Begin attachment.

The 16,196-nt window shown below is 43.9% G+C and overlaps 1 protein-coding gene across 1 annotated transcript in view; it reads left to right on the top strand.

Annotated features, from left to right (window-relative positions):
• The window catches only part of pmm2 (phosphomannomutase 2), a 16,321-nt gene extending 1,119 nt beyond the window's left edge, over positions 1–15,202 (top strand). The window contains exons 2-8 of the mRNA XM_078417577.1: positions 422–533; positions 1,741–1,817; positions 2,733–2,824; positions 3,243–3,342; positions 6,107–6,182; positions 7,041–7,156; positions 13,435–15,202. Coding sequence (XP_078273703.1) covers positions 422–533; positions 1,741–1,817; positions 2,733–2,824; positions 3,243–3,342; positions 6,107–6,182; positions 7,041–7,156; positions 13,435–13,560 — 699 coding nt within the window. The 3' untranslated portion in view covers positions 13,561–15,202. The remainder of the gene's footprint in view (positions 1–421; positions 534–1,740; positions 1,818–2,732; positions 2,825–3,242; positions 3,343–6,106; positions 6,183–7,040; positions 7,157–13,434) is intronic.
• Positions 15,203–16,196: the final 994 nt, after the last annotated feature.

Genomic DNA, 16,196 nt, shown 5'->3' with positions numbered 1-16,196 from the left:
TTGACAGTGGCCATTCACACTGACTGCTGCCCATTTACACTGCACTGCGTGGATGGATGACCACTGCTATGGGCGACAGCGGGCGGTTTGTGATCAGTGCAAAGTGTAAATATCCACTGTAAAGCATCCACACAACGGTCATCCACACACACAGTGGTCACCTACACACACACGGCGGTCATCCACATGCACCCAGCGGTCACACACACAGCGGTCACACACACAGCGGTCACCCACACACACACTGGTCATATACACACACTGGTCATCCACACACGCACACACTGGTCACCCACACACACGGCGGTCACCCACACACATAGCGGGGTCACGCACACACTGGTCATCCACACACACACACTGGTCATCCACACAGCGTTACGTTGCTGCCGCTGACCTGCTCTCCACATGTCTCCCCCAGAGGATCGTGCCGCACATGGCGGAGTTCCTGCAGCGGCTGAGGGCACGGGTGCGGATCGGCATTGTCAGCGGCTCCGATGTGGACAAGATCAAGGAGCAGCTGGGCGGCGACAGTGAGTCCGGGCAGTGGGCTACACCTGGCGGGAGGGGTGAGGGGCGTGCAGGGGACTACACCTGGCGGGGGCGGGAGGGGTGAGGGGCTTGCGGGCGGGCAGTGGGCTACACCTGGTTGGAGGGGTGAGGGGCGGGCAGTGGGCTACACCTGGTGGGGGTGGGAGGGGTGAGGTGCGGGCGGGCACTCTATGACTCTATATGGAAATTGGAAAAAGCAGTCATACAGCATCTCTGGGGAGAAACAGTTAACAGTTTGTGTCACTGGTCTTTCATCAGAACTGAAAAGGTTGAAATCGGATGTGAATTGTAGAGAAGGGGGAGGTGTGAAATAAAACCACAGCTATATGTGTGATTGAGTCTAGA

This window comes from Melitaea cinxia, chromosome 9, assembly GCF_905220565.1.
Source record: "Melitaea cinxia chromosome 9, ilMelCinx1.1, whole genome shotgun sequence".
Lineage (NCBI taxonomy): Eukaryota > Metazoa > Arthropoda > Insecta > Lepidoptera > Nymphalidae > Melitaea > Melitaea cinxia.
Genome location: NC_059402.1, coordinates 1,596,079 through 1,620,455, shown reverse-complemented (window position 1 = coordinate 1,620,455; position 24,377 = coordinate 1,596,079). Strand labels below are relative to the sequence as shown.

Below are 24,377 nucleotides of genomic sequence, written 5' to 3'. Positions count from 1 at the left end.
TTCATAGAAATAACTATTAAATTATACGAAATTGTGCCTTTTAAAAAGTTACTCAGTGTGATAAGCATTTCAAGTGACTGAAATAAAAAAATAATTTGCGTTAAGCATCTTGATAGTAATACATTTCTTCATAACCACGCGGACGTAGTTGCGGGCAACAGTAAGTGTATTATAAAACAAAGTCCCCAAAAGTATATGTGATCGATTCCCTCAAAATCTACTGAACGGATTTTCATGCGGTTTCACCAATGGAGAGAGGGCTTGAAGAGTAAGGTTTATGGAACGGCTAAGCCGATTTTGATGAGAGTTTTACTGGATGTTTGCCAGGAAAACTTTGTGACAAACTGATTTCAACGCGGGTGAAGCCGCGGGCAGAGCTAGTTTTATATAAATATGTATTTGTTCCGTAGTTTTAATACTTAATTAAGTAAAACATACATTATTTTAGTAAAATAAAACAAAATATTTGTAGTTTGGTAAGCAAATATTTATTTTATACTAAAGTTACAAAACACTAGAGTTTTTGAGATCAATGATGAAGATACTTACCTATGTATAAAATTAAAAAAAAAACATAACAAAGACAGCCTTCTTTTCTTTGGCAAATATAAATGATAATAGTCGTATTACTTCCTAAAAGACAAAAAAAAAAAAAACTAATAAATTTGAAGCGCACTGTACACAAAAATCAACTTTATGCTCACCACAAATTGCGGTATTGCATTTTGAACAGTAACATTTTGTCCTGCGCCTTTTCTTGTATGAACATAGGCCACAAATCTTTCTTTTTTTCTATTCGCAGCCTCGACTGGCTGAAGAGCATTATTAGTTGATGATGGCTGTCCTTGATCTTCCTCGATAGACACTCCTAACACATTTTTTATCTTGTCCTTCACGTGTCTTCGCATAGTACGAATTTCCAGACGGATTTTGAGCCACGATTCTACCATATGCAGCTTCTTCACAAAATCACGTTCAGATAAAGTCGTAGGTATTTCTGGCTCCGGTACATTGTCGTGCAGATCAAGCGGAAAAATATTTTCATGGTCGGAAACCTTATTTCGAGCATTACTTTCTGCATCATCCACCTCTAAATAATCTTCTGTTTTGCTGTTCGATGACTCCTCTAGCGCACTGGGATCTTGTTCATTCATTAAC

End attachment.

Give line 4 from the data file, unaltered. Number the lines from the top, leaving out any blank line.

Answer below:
• Positions 15,203–16,196: the final 994 nt, after the last annotated feature.